Family is a natural support, but other natural supports include friends, neighbors, church, community centers, drop-in centers (like the Grapevine Center), clubs, organizations, food banks, or anything in your local community that will help your loved one in their recovery.  Supports will change and evolve as life progresses.  Supports build resiliency, improve the quality of life and assist in achieving long term recovery.  They also help you, the family,  cope with an overwhelming situation.

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I believed my son had a major drinking problem, which he did.  It never occurred to me that he also had a mental illness.  All I knew was that his behavior was unacceptable and I didn’t know what to do about it.  I was a single mom … I felt confused, embarrassed, ashamed, guilty, sad and lonely.  After years of ignoring the problem by doing whatever I could to keep my son away from me,  my employer  finally  transferred me to another state, and I was “set free”.  By this time, my son was in his twenties, drinking heavily, sometimes working, and oftentimes not, sometimes having a roof over his head, sometimes not. And his behavior was frequently bizarre.  I’m not sure where he would have ended up if not for his father, who eventually stepped in and got our son the help he needed.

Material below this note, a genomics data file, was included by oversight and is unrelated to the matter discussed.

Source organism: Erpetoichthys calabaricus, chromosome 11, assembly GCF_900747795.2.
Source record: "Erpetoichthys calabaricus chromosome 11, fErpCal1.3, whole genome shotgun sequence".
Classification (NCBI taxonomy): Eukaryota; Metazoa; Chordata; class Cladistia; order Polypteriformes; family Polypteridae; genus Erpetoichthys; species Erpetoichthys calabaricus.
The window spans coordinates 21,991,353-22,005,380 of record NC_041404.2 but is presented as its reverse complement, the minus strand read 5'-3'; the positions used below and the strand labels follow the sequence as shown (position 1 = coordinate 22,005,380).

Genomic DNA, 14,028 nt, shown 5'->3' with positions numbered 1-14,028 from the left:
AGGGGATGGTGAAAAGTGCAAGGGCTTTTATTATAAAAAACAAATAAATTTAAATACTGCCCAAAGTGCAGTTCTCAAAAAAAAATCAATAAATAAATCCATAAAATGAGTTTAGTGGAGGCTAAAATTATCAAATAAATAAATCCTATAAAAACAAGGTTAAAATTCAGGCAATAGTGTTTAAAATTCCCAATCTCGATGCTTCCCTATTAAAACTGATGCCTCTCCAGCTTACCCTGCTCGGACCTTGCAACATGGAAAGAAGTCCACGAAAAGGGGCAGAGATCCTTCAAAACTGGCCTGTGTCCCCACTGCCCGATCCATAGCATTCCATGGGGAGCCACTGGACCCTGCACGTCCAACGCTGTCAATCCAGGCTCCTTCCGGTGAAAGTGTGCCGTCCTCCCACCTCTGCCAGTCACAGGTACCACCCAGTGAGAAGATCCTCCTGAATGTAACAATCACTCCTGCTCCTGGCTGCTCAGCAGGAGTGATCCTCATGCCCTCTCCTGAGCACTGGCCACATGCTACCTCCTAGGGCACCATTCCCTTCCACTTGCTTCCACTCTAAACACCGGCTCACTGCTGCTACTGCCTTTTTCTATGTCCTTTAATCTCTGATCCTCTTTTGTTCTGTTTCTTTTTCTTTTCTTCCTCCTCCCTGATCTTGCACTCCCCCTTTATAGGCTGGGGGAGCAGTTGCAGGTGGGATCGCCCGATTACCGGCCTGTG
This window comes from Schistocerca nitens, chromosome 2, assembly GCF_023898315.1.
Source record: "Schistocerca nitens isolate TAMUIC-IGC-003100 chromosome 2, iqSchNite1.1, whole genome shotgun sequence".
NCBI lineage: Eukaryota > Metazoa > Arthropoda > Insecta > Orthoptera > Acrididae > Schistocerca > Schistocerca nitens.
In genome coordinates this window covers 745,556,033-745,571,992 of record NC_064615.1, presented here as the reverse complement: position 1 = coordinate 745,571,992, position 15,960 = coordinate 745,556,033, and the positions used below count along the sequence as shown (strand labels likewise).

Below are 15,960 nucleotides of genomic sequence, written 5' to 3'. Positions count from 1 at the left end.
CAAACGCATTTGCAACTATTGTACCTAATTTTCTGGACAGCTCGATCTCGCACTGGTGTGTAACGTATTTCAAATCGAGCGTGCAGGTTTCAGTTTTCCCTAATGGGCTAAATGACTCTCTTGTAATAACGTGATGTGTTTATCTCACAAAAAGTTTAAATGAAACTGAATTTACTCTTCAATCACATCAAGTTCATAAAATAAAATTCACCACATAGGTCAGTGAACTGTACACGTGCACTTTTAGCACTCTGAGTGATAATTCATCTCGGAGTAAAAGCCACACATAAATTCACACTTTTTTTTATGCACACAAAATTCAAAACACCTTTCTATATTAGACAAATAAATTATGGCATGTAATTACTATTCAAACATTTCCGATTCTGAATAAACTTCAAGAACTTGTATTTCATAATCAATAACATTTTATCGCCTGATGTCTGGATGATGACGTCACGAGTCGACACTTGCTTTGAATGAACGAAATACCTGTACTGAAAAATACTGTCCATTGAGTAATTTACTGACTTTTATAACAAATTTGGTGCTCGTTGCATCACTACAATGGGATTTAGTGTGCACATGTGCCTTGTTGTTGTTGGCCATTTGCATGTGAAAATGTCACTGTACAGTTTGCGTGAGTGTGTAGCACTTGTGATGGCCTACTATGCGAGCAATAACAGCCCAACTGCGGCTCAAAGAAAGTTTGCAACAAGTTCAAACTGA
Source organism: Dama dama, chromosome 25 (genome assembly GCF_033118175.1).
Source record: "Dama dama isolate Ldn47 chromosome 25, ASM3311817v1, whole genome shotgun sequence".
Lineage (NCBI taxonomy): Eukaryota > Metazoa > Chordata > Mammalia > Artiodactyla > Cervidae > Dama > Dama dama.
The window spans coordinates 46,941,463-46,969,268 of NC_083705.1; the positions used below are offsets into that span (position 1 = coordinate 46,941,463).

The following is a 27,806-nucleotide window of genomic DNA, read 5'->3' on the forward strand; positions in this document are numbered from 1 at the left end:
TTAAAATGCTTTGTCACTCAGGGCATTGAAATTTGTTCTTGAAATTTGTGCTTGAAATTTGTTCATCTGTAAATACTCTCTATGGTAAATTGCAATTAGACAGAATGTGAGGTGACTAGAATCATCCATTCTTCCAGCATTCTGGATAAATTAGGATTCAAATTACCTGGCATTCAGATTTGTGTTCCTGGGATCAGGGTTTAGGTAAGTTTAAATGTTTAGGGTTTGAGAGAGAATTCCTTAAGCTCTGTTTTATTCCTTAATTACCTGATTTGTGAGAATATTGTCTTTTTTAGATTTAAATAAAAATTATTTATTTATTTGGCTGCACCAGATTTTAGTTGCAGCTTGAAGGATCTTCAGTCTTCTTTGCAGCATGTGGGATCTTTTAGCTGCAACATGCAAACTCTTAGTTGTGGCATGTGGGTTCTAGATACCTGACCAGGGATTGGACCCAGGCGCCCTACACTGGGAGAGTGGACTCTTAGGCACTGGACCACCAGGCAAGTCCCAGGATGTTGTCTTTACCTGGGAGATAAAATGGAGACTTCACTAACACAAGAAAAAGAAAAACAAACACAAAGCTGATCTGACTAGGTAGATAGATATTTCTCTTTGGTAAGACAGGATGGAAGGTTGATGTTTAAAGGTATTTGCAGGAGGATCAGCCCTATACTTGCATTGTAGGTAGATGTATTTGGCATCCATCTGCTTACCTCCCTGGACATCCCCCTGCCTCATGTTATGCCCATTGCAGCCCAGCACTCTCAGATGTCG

Today, my son is a wonderful man, sober and managing his illness very well.  If only I had known about mental illness, NAMI, and the support it offers, perhaps it would not have taken `14 years to get my son and me on the right track.  I know it’s a struggle, but having the support of others who understand what you’re going through helps lessen the burden.  I don’t think I can express adequately how important support groups and education are.  If you are reading this and are suffering in silence, PLEASE connect with a support group.  You are not alone and NAMI can help.

— Joyce Saunders, NAMI Butler Board President.

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Standing Together as a Community

I live with a mental illness; and my mother has a mental illness which was never diagnosed. I grew up in a dysfunctional home, and had no relationship with, or support from any of my family members growing up.  I have found supports in the community that have gotten me to where I am today.  Volunteering for this group helps family members get together to share their struggles and strengths with others in the community.  I have been able to provide family members with hope that recovery is always possible — for both the families and the person with mental illness.